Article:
It is a good idea to be aware of the requirements contained in the different directives that apply to the product before its manufacture in order to incorporate the necessary compliance measures right from the design of the prototype phase. This reduces the costs and the time incurred in creating a compliant product.
It should be noted that product conformity is limited to the uses and purposes indicated by the manufacturer and other foreseeable uses, but does not cover arbitrary uses.
This diagram shows the different possible phases that a product has to pass through from its manufacture to its being placed on the market. Each directive may contain specific requirements.
When the involvement of a Notified Body is not compulsory, the manufacturer can choose whether or not to use a third party to oversee the examination and certification process.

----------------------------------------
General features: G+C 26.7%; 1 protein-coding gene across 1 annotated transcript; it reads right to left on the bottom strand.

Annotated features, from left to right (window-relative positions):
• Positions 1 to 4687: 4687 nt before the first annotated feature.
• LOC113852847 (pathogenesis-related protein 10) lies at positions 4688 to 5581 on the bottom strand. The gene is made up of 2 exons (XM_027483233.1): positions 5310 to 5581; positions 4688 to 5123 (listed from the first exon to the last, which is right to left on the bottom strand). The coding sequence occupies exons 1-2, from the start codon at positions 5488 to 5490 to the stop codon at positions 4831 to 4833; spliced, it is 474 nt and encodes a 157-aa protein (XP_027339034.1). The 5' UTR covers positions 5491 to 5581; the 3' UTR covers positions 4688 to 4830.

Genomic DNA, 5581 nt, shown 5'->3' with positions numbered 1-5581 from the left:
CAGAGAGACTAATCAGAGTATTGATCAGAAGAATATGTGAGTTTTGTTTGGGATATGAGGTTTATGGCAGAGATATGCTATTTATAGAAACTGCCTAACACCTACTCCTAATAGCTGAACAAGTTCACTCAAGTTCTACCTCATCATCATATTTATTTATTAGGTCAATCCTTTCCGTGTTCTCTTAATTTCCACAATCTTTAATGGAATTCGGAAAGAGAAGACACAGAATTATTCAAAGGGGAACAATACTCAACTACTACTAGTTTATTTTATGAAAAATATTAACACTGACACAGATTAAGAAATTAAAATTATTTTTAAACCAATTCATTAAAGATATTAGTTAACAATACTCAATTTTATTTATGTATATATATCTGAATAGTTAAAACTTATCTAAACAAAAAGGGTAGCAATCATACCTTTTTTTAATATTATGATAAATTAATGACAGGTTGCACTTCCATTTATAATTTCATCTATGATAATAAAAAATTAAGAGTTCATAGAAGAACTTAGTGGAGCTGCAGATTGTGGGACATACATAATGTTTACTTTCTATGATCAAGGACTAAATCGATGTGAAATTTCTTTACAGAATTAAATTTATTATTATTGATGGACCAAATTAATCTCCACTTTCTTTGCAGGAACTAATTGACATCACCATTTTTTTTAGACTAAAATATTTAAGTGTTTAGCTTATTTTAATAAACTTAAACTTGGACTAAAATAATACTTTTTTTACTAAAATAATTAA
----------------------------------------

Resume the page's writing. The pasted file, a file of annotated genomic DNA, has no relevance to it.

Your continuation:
Complex facilities and equipment are often required to carry out the examinations to assess a product’s potential risks and verify whether the solutions adopted are adequate.
The manufacturer may not have such facilities available due to the substantial costs involved and the high level of training required for specialised personnel. Testing laboratories and research centres are available within the European Union which help the manufacturer ensure the compliancy of their product, therefore enabling it to be placed on the market.